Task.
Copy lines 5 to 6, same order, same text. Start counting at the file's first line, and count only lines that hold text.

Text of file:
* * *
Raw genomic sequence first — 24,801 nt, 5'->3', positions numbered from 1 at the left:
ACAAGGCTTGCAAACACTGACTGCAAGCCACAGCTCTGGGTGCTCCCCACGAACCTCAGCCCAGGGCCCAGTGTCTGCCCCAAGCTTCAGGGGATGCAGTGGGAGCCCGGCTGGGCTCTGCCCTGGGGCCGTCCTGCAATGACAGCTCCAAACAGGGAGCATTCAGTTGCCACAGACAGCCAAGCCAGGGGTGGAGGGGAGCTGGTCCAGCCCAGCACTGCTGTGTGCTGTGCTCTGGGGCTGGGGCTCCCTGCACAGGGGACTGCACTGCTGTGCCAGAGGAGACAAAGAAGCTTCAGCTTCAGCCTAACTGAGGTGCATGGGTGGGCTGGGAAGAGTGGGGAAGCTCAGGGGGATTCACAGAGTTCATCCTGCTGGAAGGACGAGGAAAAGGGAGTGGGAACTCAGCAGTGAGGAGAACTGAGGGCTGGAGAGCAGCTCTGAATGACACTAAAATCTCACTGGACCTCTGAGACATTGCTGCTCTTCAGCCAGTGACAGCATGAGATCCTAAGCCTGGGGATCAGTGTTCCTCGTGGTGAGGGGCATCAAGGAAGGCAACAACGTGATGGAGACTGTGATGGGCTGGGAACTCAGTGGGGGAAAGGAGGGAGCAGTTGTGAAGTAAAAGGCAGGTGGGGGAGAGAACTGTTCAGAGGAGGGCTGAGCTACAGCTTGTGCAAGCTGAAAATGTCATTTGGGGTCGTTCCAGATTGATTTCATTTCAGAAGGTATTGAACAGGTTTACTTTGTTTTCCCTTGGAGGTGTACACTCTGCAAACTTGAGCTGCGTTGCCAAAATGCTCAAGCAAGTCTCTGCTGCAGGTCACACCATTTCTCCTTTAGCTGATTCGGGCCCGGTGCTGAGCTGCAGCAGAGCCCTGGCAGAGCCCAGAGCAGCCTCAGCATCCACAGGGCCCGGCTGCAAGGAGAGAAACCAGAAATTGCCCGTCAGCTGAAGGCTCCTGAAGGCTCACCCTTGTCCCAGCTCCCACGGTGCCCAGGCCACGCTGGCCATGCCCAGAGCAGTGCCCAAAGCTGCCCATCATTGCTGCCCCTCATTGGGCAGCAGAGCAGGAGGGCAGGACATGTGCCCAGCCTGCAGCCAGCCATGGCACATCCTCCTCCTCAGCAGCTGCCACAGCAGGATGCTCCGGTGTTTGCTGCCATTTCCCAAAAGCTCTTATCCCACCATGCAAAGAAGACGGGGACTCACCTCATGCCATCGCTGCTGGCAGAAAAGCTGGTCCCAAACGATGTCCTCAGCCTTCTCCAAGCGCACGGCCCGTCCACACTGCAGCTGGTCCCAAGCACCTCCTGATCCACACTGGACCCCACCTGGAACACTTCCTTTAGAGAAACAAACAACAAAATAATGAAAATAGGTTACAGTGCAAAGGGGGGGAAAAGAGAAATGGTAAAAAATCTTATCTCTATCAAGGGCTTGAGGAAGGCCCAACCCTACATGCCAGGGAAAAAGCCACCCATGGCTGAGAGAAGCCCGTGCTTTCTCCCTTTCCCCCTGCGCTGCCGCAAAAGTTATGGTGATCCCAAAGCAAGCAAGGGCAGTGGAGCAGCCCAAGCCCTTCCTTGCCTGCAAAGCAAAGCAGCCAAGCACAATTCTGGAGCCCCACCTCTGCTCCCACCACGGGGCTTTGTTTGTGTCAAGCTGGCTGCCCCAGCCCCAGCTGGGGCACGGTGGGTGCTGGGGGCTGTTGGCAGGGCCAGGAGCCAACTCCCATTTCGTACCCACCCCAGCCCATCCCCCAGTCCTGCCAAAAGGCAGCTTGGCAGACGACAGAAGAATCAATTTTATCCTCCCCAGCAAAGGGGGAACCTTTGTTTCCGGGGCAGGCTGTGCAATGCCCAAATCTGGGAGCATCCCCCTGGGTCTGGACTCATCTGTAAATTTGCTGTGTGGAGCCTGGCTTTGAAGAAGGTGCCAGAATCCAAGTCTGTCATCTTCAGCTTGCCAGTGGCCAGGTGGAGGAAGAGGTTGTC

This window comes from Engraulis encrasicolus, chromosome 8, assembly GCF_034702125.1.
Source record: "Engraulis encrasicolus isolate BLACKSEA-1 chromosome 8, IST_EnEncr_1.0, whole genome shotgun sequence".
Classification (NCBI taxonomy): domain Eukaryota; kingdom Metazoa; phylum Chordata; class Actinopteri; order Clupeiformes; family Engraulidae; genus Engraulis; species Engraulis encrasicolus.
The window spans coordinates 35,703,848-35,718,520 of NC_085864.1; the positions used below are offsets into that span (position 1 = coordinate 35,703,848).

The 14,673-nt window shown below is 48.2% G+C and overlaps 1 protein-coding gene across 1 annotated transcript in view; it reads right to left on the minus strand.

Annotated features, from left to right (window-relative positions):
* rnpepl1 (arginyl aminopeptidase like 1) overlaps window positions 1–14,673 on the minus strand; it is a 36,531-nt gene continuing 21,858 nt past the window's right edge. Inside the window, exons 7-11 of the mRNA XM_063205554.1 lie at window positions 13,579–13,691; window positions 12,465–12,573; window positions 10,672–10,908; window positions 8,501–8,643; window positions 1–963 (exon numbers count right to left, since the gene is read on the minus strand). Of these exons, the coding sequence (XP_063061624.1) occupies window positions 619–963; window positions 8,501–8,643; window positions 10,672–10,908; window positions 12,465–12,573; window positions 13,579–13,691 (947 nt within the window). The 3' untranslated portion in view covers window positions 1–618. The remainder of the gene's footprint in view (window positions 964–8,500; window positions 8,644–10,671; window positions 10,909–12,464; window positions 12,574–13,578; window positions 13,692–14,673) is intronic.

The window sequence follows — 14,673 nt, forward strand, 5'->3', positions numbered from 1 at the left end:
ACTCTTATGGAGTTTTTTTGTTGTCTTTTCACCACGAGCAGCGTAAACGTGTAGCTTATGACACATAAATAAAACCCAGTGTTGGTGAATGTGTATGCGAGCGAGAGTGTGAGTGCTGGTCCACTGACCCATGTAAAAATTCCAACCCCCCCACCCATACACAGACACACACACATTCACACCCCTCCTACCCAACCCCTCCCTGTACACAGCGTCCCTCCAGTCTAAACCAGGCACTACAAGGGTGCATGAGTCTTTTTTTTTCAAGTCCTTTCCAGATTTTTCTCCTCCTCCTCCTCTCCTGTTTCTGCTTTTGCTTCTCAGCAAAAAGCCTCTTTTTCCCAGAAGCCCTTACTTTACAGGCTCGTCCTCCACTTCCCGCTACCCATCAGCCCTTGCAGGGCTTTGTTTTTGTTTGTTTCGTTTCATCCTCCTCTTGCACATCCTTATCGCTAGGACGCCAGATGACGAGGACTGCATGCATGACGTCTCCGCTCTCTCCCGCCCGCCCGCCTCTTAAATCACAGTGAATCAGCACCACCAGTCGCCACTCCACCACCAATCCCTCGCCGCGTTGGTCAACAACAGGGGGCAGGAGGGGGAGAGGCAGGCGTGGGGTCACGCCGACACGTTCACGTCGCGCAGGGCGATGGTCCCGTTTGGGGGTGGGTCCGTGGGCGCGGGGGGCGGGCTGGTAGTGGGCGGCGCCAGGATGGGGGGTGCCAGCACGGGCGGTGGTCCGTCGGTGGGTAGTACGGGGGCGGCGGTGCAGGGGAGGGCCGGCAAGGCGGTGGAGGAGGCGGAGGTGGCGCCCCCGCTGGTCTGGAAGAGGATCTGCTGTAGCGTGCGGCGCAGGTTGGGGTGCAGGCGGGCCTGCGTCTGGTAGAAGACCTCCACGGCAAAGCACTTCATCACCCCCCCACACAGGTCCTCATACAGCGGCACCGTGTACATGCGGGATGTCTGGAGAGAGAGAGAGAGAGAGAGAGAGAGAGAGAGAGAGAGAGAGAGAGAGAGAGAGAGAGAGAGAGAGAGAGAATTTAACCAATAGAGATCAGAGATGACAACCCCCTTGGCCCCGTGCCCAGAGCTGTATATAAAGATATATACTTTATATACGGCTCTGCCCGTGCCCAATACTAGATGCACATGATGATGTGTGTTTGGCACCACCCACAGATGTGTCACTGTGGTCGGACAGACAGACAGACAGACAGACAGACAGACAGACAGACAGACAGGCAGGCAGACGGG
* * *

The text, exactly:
Classification (NCBI taxonomy): domain Eukaryota; kingdom Metazoa; phylum Chordata; class Actinopteri; order Clupeiformes; family Engraulidae; genus Engraulis; species Engraulis encrasicolus.
The window spans coordinates 35,703,848-35,718,520 of NC_085864.1; the positions used below are offsets into that span (position 1 = coordinate 35,703,848).